How to Install On-Screen / Virtual Keyboard in Raspberry Pi?

If you have a touch screen on your Raspberry Pi (or no keyboard available for it), it can be really useful to install a virtual keyboard on Raspberry Pi OS.
In this tutorial, I will show you how to install and use this keyboard.

How to install a virtual keyboard on Raspberry Pi?
On Raspberry Pi OS, a package is available in the default repository to enable a virtual keyboard on your screen.
After the installation (with the package manager or apt command), the keyboard is available in the Accessories menu.

That’s particularly useful for touchscreens, like the RasPad 3 I tested in this article.
I will give you all the details in the following on how to install it, use it and a few extra tips 🙂

Install the virtual keyboard package

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Install Raspberry Pi OS

Obviously, the first step is to install an operating system on your Raspberry Pi
If you need some help to install Raspberry Pi OS (ex Raspbian), you can read my detailed tutorial here
The Desktop version is required to install the virtual screen on it

But, if you don’t have a keyboard at home, you may be quickly stuck during the configuration.
How to configure the network or complete the welcome wizard without keyboard?
That’s why, this tutorial for a headless installation on Raspberry Pi Zero will probably help

You’ll see how to configure the network and enable SSH from your computer, so you don’t need a keyboard.
I often use this method when I create a new SD card, even if I have a good wireless keyboard.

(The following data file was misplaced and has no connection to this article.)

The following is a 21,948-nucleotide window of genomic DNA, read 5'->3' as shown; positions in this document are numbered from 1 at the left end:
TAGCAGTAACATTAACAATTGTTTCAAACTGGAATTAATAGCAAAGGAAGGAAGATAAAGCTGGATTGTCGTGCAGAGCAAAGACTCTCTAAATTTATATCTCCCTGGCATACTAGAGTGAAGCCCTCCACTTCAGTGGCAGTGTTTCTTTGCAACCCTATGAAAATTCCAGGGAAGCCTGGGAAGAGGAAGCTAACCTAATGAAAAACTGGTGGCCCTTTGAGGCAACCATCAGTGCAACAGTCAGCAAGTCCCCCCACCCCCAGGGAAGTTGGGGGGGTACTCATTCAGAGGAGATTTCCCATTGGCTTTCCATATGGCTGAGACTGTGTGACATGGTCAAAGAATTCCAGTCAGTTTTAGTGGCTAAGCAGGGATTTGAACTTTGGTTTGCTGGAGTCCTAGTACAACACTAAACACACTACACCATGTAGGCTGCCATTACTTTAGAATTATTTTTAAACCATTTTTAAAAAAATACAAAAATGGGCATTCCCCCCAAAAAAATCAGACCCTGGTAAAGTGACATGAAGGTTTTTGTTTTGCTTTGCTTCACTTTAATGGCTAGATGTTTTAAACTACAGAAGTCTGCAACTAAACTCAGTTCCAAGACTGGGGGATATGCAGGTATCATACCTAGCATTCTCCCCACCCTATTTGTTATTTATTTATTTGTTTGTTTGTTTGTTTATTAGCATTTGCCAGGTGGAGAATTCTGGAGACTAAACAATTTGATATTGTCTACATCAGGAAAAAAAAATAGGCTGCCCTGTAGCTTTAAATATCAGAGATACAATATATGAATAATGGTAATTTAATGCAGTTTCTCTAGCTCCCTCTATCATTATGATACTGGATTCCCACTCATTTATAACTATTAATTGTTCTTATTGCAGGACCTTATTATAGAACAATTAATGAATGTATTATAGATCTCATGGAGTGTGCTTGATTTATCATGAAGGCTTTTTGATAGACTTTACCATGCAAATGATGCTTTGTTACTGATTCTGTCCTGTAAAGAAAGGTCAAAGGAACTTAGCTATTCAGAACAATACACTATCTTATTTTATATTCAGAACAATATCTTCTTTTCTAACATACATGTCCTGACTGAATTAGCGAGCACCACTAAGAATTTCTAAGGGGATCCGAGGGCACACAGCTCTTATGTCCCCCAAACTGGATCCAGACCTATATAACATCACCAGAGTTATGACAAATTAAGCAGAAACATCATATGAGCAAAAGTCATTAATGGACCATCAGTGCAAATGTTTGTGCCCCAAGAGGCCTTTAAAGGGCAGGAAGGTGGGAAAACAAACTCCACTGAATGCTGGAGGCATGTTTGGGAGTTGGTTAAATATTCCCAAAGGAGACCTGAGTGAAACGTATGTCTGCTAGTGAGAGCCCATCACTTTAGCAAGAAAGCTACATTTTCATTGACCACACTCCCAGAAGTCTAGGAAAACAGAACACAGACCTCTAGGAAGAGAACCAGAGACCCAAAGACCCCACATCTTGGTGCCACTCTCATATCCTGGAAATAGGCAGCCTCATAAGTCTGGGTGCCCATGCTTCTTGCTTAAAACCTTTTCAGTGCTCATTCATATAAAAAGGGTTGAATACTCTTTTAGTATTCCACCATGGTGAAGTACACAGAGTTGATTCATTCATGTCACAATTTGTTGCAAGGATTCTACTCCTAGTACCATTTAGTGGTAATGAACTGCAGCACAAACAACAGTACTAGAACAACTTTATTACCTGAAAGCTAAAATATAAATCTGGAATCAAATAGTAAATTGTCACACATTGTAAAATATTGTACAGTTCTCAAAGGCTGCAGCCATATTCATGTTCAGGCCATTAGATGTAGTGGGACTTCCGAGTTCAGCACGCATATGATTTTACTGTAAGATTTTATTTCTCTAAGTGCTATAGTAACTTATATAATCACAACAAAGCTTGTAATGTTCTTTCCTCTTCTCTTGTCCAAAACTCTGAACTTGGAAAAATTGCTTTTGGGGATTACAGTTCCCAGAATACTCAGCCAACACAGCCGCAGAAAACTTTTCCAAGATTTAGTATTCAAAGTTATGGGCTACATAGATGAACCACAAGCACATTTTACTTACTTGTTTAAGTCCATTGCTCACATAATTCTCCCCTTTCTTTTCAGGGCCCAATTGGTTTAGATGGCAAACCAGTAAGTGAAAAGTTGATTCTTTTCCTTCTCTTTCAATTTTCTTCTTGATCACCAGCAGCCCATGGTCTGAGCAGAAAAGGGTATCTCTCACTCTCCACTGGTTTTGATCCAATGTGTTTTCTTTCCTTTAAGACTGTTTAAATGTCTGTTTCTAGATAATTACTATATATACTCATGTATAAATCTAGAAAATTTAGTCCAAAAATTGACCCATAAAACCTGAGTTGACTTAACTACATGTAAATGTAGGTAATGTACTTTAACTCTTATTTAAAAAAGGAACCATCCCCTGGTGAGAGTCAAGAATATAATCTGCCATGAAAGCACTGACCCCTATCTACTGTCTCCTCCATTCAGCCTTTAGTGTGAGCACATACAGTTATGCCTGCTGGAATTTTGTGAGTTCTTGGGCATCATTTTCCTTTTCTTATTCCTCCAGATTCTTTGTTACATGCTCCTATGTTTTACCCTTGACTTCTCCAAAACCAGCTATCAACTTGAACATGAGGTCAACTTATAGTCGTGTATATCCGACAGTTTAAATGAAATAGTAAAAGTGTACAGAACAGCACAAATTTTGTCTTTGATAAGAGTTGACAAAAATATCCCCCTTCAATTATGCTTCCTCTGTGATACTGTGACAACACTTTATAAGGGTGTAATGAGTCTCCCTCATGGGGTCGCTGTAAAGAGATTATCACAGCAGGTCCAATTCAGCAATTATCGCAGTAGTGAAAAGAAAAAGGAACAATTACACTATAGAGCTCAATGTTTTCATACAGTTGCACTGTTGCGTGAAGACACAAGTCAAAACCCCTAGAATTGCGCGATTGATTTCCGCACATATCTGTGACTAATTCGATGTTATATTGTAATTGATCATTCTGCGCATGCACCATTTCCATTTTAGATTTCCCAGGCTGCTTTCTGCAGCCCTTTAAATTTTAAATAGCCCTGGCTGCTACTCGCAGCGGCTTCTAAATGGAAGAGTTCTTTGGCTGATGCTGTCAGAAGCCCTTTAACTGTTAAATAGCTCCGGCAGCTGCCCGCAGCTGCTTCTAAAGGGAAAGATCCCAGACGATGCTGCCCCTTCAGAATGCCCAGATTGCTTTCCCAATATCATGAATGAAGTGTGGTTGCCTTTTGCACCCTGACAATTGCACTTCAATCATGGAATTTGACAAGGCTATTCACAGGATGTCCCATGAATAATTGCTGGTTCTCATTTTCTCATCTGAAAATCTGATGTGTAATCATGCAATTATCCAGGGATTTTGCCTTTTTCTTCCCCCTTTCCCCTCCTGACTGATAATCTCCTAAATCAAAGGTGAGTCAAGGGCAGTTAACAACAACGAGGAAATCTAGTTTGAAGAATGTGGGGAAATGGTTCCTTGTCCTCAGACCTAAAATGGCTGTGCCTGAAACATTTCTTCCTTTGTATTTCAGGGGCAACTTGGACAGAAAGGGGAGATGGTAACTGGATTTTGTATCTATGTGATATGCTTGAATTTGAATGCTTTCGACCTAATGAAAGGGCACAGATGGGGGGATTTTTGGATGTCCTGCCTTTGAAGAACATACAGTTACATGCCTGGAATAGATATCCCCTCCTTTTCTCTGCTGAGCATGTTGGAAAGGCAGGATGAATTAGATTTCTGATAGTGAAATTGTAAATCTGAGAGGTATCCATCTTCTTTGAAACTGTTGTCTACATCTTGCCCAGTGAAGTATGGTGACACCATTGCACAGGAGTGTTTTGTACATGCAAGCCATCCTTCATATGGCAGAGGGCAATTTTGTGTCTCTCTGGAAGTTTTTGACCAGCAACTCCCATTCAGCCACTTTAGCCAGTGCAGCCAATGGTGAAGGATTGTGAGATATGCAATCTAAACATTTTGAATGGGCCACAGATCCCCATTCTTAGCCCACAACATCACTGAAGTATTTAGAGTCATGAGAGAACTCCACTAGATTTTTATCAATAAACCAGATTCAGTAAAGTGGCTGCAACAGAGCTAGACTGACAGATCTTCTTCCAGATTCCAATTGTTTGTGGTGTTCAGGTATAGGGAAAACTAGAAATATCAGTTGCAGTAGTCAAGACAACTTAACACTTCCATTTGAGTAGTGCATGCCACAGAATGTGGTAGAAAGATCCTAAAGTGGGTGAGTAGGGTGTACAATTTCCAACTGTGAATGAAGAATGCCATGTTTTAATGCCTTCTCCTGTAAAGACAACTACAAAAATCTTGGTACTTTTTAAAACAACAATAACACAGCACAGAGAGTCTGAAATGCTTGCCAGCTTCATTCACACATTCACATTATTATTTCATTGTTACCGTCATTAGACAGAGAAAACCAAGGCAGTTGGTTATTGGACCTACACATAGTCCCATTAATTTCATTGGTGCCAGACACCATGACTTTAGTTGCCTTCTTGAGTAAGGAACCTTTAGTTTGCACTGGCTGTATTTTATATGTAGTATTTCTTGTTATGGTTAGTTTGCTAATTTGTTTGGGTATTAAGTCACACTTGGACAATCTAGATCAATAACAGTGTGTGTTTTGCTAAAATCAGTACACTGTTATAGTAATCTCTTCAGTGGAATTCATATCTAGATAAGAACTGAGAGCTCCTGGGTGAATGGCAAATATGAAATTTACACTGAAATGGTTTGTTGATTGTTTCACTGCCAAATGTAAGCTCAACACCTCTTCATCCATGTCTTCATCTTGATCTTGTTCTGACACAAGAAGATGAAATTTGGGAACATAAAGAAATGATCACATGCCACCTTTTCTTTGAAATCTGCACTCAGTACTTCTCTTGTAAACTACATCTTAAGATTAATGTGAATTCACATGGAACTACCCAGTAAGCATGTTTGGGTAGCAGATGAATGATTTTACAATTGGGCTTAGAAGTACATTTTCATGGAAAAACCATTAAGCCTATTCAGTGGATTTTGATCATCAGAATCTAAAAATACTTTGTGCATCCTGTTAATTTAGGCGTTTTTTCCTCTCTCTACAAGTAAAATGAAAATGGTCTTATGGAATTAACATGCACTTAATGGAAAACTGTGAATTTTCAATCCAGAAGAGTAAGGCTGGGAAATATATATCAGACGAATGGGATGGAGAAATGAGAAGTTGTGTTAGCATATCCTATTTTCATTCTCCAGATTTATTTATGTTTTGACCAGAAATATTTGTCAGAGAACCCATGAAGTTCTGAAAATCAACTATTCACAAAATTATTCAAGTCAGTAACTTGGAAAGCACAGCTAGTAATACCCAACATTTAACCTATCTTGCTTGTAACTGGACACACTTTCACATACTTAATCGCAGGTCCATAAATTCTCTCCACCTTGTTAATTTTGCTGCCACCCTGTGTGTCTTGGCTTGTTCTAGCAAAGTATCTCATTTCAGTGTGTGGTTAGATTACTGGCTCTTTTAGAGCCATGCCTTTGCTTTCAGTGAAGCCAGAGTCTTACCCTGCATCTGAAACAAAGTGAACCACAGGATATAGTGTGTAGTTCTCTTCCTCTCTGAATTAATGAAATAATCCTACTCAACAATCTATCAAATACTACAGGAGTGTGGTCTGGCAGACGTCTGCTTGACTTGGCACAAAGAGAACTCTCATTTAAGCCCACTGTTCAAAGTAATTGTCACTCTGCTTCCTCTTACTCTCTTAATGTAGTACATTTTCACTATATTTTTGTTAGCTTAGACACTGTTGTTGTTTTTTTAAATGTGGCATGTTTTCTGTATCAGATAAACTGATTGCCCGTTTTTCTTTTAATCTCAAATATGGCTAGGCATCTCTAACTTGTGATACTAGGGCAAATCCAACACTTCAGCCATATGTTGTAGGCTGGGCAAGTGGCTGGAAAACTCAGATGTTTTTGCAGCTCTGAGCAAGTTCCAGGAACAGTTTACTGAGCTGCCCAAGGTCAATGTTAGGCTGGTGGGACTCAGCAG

This saves time on each installation 🙂

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System updates

Ok, once your system installed (or if you already had made this step before reading this tutorial), there is an additional step
As I told you the package is available in the default Raspbian repository
So, it’s a good idea to start by updating your system

Here are the commands to update all packages from a terminal:
sudo apt update
sudo apt upgrade
sudo reboot

You can also do this in the “Add/Remove software” tool if you prefer
Go to the main menu > Accessories > Add/Remove Software
Then click on Options > Check for updates and upgrade everything

Enable SSH

If you use a touch screen or don’t have a keyboard, it’s probably a good idea to enable SSH on your Raspberry Pi
This way, you can install and configure new packages from your computer

This step is not mandatory, but here is how to do this:

  • Open the main menu
  • Go to Preferences > Raspberry Pi Configuration
  • Then enable SSH in the Interfaces tab

You can now connect to your Raspberry Pi from your computer
On Windows, you need a software like Putty
On Linux, you can use a terminal with the command: ssh pi@IP
You’ll find more details in this tutorial if needed

Install the virtual keyboard

We can finally install the virtual keyboard package
I will show you how to do this with two methods: with SSH or directly on Raspbian Desktop

Installation on Raspberry Pi OS Desktop

If you have a keyboard for the installation, you can do this directly in the desktop interface:

  • Open the main menu
  • Go to Preferences > Add/Remove Software
  • In the search field, type “matchbox” and press Enter
  • In the results, find the “on-screen keyboard” package
    The package name is something like matchbox-keyboard
    Check the corresponding box